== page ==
Toxin A-predominant Pathogenic C. difficile: A Novel Clinical Phenotype

Clinical infectious diseases : an official publication of the Infectious Diseases Society of America. 2019.

Lin Q, Pollock NR, Banz A, Lantz A, Xu H, Gu L, Gerding DN, Garey KW, Gonzales-Luna AJ, Zhao M, Song L, Duffy DC, Kelly CP and Chen X

Clin Infect Dis. 2019 Aug 11. pii: ciz727. doi: 10.1093/cid/ciz727.



Most Clostridioides difficile toxinogenic strains produce both toxins A and B (A+B+), but A-B+ variants also cause disease. We report the identification of a series of pathogenic clinical C. difficile isolates that produce high amounts of toxin A with low or non-detectable toxin B.


An ultrasensitive, quantitative immunoassay was used to measure toxins A and B in stools from 187 CDI patients and 44 carriers. Isolates were cultured and assessed for in vitro toxin production and in vivo phenotype (mouse CDI model).


7 CDI patients and 6 carriers had stools with detectable toxin A (range 23-17,422 pg/mL, 5.6% of samples overall) but toxin B below the clinical detection limit (<20 pg/mL; median TcdA:B ratio 17.93). Concentrations of toxin A far exceeded B in in vitro cultures of all 12 recovered isolates (median TcdA:B ratio 26). Of eight toxin A>>B isolates tested in mice, 4 caused diarrhea, and 3 of those 4 caused lethal disease. Ribotyping demonstrated strain diversity. TcdA-predominant samples were also identified at two other centers, with similar frequency (7.5% and 6.8%).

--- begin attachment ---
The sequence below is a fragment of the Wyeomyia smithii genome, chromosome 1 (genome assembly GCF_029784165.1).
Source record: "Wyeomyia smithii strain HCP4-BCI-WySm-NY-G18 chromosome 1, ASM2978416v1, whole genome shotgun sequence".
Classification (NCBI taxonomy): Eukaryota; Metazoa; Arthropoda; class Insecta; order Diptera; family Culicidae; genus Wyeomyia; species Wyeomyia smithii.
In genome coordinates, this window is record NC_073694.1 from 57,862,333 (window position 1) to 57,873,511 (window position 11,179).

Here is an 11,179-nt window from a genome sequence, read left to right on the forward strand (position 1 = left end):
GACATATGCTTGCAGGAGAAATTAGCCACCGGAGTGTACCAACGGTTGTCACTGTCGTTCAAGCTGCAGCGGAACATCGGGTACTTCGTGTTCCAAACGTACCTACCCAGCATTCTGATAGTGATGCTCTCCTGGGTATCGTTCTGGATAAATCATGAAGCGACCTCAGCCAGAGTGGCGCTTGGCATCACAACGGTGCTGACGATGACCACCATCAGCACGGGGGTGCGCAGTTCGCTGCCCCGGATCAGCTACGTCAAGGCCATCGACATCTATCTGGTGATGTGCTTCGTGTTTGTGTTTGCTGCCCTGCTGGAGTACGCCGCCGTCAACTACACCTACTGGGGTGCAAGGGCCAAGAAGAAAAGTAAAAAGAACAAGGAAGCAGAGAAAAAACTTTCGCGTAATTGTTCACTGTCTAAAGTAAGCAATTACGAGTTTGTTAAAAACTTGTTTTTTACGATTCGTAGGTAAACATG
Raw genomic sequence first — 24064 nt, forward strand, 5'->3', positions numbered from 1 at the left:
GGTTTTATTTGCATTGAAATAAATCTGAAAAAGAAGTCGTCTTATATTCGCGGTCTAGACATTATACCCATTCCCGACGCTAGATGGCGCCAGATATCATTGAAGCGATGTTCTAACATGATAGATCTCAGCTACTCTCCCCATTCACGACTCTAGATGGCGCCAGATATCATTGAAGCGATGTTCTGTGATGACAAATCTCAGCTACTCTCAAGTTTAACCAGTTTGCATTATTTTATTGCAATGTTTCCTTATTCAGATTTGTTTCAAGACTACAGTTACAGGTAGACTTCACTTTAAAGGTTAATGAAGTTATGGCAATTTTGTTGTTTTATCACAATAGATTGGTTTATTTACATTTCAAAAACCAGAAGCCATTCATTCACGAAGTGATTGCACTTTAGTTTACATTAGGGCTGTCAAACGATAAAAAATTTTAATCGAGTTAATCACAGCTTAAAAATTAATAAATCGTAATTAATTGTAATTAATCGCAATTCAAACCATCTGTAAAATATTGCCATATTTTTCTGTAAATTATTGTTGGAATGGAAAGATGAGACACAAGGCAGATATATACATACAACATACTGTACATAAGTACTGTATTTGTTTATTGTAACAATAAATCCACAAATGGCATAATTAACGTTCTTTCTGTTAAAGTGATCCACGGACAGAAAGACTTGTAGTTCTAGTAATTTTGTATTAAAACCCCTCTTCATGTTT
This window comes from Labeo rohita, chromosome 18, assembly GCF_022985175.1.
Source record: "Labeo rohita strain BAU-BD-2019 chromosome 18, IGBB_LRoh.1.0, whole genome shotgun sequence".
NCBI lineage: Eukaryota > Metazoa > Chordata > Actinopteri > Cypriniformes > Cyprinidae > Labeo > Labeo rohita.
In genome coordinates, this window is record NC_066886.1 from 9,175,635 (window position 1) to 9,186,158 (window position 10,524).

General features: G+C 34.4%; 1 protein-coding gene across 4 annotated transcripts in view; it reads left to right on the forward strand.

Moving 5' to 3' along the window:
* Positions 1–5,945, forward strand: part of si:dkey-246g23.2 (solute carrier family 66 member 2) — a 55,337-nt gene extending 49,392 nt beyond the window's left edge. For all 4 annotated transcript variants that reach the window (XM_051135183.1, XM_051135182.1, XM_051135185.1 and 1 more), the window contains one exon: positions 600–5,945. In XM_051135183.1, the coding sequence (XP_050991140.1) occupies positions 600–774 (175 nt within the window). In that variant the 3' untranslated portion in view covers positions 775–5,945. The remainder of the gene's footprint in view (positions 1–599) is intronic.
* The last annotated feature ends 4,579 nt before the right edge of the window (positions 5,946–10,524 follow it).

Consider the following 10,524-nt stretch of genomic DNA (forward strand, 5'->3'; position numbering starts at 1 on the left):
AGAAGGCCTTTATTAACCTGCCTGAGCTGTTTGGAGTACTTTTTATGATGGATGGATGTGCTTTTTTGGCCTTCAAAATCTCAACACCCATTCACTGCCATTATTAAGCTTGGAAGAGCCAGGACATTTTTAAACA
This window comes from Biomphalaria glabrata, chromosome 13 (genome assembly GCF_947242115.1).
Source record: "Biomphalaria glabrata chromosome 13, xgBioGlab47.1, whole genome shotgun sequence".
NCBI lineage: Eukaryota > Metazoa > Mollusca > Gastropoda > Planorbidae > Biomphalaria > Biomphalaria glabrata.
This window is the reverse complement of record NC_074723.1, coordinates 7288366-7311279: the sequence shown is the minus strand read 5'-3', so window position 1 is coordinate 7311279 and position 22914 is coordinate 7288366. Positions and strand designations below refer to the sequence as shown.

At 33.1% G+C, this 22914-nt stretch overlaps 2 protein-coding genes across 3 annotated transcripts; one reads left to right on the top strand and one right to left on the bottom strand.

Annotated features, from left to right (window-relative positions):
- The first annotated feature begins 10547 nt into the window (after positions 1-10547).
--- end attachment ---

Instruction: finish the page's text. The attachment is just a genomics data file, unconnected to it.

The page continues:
We report the discovery of clinical pathogenic C. difficile strains that produce high levels of toxin A but minimal or no toxin B. This pattern of toxin production is not rare (>5% of isolates) and is consistently observed in vitro and in vivo in humans and mice. Our study highlights the significance of toxin A in human CDI pathogenesis and has important implications for CDI diagnosis, treatment and vaccine development.

This website uses cookies. By continuing to use this website you are acknowledging and agree with our cookie policy.

AgreeLearn more